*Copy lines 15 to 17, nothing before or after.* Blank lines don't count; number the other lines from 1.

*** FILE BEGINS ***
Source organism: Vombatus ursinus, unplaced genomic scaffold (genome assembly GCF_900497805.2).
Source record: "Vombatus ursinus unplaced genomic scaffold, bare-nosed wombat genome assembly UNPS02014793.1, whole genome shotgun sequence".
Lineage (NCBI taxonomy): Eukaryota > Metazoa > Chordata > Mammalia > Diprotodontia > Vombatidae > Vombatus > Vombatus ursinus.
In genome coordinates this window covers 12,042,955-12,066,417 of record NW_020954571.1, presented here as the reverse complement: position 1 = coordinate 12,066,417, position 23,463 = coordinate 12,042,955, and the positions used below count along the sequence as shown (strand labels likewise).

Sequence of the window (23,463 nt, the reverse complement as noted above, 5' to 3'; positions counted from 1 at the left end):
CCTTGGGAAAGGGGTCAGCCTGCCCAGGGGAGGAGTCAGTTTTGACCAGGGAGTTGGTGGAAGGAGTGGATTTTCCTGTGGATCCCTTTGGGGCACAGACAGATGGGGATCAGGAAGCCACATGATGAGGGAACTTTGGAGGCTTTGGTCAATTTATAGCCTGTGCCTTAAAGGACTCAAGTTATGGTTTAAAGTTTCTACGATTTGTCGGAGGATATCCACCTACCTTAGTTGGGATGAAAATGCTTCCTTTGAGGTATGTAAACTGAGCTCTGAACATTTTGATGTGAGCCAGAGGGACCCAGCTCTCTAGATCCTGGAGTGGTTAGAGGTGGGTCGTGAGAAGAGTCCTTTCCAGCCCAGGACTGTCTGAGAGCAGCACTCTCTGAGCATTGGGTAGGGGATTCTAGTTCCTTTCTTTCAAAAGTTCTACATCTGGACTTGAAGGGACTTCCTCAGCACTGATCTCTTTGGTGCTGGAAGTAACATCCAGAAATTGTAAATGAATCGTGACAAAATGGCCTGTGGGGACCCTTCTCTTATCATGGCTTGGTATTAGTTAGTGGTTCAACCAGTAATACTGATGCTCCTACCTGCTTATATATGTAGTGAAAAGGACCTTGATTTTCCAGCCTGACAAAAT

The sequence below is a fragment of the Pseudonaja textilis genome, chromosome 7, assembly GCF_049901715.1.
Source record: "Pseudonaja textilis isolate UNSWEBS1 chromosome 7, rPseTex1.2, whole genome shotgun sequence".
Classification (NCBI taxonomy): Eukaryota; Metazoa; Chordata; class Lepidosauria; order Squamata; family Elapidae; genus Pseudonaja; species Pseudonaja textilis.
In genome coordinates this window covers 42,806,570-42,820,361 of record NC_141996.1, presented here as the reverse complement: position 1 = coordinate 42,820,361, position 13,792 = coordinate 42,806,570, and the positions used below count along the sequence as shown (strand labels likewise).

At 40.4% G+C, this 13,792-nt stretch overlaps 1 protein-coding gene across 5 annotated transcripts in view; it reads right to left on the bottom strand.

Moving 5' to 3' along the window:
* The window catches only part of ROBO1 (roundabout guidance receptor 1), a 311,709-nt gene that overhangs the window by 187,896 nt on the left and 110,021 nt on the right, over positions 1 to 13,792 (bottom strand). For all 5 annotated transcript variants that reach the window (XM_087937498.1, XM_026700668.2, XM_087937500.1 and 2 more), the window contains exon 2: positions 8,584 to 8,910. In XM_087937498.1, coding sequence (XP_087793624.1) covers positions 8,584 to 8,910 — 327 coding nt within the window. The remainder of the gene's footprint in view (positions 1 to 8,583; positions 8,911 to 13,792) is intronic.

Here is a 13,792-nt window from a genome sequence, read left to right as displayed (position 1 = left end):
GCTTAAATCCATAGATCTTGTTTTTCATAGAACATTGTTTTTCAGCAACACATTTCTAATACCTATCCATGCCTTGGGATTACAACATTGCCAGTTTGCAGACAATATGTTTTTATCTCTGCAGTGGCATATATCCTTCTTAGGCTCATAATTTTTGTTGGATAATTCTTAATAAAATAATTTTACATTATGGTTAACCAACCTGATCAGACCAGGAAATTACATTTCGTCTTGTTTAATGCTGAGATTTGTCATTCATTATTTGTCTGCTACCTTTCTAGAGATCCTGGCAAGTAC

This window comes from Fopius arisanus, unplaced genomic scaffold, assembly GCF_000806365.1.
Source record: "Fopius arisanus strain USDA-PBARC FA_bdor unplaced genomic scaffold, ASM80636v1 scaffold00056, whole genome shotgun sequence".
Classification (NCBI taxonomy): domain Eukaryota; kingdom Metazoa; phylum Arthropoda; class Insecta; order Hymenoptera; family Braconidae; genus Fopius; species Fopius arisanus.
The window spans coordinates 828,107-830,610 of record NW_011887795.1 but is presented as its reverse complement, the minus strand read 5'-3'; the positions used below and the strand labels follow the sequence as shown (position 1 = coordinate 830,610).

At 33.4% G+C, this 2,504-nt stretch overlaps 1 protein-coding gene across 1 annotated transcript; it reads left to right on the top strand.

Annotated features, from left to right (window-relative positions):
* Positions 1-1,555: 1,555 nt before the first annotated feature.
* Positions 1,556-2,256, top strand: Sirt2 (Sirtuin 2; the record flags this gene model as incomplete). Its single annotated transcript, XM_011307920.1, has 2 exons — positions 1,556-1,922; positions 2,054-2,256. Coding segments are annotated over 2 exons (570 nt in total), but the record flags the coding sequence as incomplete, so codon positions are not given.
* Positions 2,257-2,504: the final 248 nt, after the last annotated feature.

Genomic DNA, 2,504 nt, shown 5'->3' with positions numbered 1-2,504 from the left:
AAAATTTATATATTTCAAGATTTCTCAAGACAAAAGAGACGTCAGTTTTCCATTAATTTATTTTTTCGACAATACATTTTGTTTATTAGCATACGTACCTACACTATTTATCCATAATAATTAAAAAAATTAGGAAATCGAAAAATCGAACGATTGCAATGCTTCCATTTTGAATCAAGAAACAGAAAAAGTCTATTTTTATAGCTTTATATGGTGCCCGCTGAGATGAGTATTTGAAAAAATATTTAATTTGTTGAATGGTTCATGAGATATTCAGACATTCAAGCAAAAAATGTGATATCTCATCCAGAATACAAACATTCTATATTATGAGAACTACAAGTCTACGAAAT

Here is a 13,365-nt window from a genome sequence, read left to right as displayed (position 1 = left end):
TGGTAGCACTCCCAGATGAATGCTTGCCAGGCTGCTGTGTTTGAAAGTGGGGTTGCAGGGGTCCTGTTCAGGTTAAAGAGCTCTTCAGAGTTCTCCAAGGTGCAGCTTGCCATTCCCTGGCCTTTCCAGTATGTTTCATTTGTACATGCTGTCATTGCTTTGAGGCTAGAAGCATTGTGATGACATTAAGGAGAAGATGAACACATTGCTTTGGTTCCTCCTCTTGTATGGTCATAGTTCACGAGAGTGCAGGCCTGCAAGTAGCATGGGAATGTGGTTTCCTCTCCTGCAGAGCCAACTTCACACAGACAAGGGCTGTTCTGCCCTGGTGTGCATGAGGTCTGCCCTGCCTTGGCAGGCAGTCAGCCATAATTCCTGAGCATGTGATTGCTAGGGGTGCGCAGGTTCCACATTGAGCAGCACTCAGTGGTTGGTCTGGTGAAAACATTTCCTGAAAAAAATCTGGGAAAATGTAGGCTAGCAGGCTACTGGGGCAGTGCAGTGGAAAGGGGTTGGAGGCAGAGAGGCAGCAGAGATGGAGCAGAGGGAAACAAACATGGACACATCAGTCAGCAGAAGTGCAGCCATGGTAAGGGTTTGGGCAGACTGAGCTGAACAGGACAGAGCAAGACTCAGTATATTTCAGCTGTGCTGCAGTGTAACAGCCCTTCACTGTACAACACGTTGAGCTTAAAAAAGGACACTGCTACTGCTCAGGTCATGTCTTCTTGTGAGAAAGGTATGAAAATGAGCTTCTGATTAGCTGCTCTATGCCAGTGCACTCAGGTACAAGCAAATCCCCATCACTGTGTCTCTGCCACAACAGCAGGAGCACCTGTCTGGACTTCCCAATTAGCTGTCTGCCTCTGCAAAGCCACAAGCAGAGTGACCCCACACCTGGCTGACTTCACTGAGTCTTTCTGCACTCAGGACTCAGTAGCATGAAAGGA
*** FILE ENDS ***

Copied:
GCTTAAATCCATAGATCTTGTTTTTCATAGAACATTGTTTTTCAGCAACACATTTCTAATACCTATCCATGCCTTGGGATTACAACATTGCCAGTTTGCAGACAATATGTTTTTATCTCTGCAGTGGCATATATCCTTCTTAGGCTCATAATTTTTGTTGGATAATTCTTAATAAAATAATTTTACATTATGGTTAACCAACCTGATCAGACCAGGAAATTACATTTCGTCTTGTTTAATGCTGAGATTTGTCATTCATTATTTGTCTGCTACCTTTCTAGAGATCCTGGCAAGTAC

This window comes from Fopius arisanus, unplaced genomic scaffold, assembly GCF_000806365.1.
Source record: "Fopius arisanus strain USDA-PBARC FA_bdor unplaced genomic scaffold, ASM80636v1 scaffold00056, whole genome shotgun sequence".